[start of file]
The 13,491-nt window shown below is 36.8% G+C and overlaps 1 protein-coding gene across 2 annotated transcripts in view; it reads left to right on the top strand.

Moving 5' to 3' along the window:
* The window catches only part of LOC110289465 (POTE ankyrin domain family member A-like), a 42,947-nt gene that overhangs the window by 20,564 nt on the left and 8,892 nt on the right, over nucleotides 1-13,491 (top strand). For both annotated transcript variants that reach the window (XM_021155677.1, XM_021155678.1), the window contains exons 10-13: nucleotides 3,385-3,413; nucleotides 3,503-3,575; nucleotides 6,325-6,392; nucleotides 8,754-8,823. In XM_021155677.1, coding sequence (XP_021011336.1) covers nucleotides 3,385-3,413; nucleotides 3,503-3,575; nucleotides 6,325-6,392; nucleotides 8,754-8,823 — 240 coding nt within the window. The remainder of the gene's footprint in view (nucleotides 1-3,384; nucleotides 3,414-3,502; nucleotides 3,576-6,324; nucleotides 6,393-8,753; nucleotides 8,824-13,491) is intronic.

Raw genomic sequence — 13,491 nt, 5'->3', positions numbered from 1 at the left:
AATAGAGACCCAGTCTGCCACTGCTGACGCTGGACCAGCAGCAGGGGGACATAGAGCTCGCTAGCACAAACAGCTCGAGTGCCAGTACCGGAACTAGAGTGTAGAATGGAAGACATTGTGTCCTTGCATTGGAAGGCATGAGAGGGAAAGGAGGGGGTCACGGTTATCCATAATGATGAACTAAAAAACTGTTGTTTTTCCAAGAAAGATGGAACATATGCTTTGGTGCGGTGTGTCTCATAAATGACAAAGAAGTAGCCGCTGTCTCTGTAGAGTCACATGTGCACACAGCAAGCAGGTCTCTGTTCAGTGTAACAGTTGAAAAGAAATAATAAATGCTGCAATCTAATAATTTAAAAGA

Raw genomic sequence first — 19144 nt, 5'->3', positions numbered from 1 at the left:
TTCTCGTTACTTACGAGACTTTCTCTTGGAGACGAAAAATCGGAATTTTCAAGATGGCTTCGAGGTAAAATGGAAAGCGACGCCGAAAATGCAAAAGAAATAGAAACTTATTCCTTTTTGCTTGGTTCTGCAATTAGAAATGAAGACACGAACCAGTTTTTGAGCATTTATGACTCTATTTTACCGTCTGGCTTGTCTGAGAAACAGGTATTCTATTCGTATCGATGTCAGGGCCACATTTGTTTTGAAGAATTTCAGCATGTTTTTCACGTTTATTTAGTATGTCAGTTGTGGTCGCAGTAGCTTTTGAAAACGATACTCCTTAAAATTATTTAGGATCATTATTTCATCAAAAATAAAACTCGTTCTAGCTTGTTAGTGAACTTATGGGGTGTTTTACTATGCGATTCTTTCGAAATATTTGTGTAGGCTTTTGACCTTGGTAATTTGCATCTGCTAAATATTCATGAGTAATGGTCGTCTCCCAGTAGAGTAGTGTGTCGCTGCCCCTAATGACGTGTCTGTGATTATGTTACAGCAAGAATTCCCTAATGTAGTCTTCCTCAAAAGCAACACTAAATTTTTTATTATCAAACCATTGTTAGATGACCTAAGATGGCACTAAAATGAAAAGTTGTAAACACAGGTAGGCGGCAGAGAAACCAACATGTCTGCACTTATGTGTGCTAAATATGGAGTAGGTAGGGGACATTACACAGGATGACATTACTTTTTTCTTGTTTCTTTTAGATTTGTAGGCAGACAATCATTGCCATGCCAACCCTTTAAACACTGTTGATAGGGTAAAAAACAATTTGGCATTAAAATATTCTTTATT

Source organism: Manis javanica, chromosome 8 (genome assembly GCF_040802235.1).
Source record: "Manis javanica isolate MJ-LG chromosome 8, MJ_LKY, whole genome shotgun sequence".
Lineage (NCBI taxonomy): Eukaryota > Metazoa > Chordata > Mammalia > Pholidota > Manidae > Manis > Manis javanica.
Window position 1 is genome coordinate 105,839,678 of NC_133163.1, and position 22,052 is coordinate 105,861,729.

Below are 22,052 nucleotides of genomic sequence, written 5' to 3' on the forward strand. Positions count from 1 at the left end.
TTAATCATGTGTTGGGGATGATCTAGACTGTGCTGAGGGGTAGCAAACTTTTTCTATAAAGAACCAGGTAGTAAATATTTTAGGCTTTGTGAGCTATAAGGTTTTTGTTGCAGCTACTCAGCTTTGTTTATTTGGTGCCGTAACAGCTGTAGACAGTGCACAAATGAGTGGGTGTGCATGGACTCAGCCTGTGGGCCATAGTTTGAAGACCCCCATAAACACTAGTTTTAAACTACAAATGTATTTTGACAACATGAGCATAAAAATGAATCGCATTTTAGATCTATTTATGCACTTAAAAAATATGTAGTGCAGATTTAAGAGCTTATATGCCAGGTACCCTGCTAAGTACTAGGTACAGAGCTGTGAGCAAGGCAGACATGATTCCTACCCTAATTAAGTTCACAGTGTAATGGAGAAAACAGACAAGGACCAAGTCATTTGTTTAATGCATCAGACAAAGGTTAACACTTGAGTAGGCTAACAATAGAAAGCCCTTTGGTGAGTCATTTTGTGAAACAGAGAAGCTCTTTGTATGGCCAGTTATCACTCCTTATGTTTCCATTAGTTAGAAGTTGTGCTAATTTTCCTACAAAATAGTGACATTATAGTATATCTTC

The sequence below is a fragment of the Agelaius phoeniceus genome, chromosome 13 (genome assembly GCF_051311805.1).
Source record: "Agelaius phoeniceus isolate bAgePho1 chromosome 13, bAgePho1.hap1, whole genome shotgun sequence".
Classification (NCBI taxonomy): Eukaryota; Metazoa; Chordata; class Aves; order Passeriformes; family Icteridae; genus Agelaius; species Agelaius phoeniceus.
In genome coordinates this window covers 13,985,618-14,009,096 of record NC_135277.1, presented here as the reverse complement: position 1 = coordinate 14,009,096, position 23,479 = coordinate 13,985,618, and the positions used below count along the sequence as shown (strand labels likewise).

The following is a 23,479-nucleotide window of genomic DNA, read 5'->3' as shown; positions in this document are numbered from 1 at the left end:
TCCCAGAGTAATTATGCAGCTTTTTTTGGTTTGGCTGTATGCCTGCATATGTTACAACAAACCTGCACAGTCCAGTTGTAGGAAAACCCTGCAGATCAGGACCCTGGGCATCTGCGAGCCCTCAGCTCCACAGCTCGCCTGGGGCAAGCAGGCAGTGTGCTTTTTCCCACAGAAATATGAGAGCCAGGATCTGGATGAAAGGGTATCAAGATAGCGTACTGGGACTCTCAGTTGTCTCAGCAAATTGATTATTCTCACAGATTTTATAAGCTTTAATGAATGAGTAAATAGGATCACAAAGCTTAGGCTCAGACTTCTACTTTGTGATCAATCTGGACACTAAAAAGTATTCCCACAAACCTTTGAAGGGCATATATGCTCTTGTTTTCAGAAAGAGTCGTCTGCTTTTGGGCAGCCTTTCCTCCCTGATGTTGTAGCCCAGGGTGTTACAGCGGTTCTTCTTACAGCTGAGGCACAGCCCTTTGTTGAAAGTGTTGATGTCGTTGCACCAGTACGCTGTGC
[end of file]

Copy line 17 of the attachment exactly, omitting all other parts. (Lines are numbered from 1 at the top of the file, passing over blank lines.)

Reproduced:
In genome coordinates this window covers 13,985,618-14,009,096 of record NC_135277.1, presented here as the reverse complement: position 1 = coordinate 14,009,096, position 23,479 = coordinate 13,985,618, and the positions used below count along the sequence as shown (strand labels likewise).